Following the announcement of the hybrid propulsion project made by UTC, we sent a request for additional information to the company. We had the opportunity to put our questions in writing to the Project Manager. It is Mr. Jean Thomassin who is the director, he oversees the construction and development of the electric hybrid demonstrator, leveraging the expertise of UTC’s portfolio companies and other partners to strengthen UTC’s capabilities in future propulsion systems.
Mr. Thomassin has nearly 20 years of experience with Pratt & Whitney Canada, where he held several positions including Senior Director of Systems Engineering.
He holds a Bachelor’s degree in Electrical Engineering from the Université de Sherbrooke, a Master’s degree in Mechanical Engineering from Concordia University and a Ph.D. in Mechanical Engineering from the Université de Montréal. In addition, he participated in the UTC Emerging Leader Program at the Darden School of Business at the University of Virginia.
The answers and explanations provided by Mr. Thomassin gave us a better understanding of the project 804 and its objectives.
Projet 804’s primary goal is to validate the hybrid propulsion concept with a parallel installation, i.e. both engines and both types of energies can be used at the same time to run a single propeller. The DASH8-100 for validation testing will be equipped with a standard PW121 engine on one side. On the other side it will be equipped with a hybrid power system of 2 megawatts consisting of an electric motor and a gas turbine optimized for cruising, each engine providing 1 megawatt.
The final configuration of the hybrid propulsion system has not been completed yet and Mr. Thomassin has not been able to provide details on how the electric motor would be connected to the propeller shaft. He also did not specify the existing turbine model that would be used.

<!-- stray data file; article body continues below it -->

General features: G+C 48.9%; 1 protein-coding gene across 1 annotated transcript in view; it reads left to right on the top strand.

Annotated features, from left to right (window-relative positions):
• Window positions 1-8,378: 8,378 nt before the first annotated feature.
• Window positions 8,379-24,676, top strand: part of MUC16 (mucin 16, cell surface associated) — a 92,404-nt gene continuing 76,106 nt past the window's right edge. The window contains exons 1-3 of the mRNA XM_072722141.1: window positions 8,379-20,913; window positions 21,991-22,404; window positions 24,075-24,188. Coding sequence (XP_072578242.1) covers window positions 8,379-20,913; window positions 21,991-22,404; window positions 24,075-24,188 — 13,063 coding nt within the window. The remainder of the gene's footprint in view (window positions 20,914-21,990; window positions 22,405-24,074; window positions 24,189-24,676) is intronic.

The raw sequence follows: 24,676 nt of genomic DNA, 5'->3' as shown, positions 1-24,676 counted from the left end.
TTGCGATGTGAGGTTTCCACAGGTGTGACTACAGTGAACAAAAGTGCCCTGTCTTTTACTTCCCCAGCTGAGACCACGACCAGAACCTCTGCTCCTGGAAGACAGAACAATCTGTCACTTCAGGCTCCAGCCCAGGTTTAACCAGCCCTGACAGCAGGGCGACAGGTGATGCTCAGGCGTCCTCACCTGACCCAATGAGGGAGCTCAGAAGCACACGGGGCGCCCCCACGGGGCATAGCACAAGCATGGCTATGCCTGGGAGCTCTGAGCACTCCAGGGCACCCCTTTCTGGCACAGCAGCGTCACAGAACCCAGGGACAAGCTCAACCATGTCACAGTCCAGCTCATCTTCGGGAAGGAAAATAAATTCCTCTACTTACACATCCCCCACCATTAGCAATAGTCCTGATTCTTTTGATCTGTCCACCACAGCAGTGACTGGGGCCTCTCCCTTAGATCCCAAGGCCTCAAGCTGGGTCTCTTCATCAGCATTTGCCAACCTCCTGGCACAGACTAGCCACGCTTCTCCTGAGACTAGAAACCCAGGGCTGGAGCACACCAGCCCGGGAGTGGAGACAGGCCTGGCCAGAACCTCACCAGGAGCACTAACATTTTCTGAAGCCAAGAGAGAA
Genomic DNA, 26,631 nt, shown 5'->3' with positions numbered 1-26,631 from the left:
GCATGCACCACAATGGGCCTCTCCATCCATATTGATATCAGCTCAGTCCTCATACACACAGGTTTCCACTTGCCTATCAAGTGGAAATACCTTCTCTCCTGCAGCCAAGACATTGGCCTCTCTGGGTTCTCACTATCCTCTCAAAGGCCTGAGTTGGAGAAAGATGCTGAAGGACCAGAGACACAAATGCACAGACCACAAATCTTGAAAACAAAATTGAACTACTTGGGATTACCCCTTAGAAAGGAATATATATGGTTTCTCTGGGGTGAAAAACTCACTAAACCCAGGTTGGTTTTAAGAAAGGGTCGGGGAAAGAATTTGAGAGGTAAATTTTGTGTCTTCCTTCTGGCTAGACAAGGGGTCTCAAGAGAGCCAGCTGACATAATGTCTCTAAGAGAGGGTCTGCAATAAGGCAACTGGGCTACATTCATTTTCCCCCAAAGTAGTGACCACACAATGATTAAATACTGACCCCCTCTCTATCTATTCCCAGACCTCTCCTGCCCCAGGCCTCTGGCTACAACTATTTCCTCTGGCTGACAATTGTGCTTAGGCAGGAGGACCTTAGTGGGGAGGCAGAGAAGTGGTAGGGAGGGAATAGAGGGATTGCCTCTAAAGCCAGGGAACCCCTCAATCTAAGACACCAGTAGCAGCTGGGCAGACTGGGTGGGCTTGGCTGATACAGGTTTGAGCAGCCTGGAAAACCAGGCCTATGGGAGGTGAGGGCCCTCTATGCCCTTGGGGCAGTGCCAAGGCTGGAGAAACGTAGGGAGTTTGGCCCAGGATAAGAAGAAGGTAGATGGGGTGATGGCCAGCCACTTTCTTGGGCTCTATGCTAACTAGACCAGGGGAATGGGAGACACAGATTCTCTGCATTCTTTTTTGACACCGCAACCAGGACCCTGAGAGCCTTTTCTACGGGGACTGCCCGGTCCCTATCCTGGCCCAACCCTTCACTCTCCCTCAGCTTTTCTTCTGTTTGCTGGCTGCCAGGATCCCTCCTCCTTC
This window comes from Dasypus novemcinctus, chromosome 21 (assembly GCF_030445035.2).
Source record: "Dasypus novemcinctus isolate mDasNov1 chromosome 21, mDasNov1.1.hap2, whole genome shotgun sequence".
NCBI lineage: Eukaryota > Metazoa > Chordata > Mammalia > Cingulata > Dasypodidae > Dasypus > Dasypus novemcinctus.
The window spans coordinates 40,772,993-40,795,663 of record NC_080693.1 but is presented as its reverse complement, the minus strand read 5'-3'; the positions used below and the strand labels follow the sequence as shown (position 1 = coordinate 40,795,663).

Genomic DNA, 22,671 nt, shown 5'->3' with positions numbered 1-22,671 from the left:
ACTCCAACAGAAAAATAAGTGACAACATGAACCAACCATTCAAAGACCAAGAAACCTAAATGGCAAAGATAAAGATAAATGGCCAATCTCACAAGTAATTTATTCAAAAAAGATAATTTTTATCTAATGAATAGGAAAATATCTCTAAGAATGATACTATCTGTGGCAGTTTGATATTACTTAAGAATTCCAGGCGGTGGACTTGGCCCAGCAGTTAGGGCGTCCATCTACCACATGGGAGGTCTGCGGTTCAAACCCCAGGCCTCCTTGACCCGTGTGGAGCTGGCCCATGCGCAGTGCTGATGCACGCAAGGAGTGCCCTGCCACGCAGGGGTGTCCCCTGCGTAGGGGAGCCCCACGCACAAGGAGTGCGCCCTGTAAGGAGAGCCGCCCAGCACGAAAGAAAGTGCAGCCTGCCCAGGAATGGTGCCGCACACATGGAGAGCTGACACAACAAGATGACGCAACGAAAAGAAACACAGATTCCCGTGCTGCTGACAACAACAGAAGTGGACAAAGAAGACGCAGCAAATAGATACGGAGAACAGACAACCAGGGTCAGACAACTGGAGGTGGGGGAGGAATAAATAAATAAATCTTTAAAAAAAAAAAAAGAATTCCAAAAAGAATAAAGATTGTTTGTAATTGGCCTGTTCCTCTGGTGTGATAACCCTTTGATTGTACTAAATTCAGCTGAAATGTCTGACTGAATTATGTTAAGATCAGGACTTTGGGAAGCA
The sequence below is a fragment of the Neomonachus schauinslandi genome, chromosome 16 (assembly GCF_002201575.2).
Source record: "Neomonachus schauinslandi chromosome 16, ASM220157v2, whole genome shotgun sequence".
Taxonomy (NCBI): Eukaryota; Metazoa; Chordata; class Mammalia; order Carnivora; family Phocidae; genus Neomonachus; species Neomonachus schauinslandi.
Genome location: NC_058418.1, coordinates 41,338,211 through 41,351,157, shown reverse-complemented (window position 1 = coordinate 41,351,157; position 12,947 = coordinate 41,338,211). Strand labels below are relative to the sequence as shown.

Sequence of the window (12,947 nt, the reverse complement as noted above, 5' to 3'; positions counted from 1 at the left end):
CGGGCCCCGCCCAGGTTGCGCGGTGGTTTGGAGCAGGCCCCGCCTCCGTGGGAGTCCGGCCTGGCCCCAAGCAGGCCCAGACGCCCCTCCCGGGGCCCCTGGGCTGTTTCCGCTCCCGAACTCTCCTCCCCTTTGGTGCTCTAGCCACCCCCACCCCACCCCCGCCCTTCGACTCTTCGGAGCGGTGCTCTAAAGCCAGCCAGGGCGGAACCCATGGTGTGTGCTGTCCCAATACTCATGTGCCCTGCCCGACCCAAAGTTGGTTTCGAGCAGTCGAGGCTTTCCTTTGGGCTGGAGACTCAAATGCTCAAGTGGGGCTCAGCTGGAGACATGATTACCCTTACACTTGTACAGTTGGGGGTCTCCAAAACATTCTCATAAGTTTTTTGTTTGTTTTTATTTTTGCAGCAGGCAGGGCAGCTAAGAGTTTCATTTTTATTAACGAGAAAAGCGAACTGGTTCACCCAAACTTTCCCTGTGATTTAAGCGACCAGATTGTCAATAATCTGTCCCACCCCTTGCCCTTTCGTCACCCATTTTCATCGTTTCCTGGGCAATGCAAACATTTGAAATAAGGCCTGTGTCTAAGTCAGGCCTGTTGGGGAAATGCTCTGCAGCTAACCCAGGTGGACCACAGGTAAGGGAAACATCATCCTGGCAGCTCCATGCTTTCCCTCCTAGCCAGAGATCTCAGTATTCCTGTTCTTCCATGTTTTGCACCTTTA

New generation batteries such as Lithium-Nikel-Cobalt-Aluminum Oxide offer sufficient power output to be used cost-effectively in aviation. Project 804 aims to validate that hybrid propulsion in parallel will bring fuel savings of around 30%. According to Thomassin, this technology can be used on several categories of aircraft ranging from the smallest aircraft of general aviation to regional jet.
Thomassin explains that hybrid propulsion in parallel can provide extra power during takeoff and climb to cruising altitude and then the electric motor stops working. For this system to be fully effective, it is important to have just enough batteries for takeoff and climb. To have a surplus of accumulators would lead to an unnecessary overweight which would decrease the fuel savings.
The objective of project P804 is also to demonstrate that initially this technology can be installed on existing aircraft. After the validation phase, it will then be possible to begin the development of a first system for a particular aircraft model. After that, it will be possible for manufacturers to develop new aircraft to further optimize the technology.
Project P804 will be developed by a dedicated team that will be based at the Mirabel test center in Quebec and the Collins Aerospace facility in Rockford, Illinois. In fact, the 804 number refers to the distance, in miles, in a straight line between the two facilities. UTC plans to invest considerable amounts in the P804 project and is hiring right now.>>> Follow us on Facebook and Twitter